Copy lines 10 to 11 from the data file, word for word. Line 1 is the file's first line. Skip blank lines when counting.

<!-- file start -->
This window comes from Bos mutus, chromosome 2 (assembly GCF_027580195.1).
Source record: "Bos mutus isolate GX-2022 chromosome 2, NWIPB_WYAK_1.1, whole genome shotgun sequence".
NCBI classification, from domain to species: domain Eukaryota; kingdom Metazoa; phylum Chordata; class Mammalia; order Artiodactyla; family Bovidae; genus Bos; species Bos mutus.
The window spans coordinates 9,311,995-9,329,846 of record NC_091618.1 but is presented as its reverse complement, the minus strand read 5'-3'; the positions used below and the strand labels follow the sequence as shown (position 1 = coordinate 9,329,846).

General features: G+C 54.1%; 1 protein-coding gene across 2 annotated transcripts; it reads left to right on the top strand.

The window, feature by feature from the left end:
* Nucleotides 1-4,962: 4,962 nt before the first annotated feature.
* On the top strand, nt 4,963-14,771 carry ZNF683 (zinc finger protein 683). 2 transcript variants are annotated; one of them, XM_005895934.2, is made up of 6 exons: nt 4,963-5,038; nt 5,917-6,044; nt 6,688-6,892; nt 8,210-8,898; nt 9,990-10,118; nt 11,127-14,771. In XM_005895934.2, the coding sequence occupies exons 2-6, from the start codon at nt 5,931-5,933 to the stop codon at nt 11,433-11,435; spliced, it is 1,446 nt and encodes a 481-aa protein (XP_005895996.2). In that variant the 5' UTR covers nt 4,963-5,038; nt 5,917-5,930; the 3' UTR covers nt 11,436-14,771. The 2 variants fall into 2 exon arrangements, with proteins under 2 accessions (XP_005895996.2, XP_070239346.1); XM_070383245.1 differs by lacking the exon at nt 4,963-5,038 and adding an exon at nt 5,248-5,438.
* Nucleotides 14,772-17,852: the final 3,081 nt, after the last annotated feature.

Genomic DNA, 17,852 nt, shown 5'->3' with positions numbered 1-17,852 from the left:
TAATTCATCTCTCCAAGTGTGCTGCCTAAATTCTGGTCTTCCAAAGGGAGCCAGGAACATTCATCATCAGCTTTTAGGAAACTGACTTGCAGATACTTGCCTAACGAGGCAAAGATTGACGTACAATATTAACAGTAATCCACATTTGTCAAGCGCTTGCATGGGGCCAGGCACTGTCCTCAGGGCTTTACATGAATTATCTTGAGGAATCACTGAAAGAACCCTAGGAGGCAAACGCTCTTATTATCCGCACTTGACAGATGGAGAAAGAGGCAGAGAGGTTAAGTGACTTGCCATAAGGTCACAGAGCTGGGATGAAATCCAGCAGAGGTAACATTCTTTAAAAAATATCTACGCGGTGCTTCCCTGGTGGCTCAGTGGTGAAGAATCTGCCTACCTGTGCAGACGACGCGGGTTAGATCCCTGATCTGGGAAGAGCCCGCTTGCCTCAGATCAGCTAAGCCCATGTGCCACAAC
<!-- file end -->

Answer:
Genomic DNA, 17,852 nt, shown 5'->3' with positions numbered 1-17,852 from the left:
TAATTCATCTCTCCAAGTGTGCTGCCTAAATTCTGGTCTTCCAAAGGGAGCCAGGAACATTCATCATCAGCTTTTAGGAAACTGACTTGCAGATACTTGCCTAACGAGGCAAAGATTGACGTACAATATTAACAGTAATCCACATTTGTCAAGCGCTTGCATGGGGCCAGGCACTGTCCTCAGGGCTTTACATGAATTATCTTGAGGAATCACTGAAAGAACCCTAGGAGGCAAACGCTCTTATTATCCGCACTTGACAGATGGAGAAAGAGGCAGAGAGGTTAAGTGACTTGCCATAAGGTCACAGAGCTGGGATGAAATCCAGCAGAGGTAACATTCTTTAAAAAATATCTACGCGGTGCTTCCCTGGTGGCTCAGTGGTGAAGAATCTGCCTACCTGTGCAGACGACGCGGGTTAGATCCCTGATCTGGGAAGAGCCCGCTTGCCTCAGATCAGCTAAGCCCATGTGCCACAAC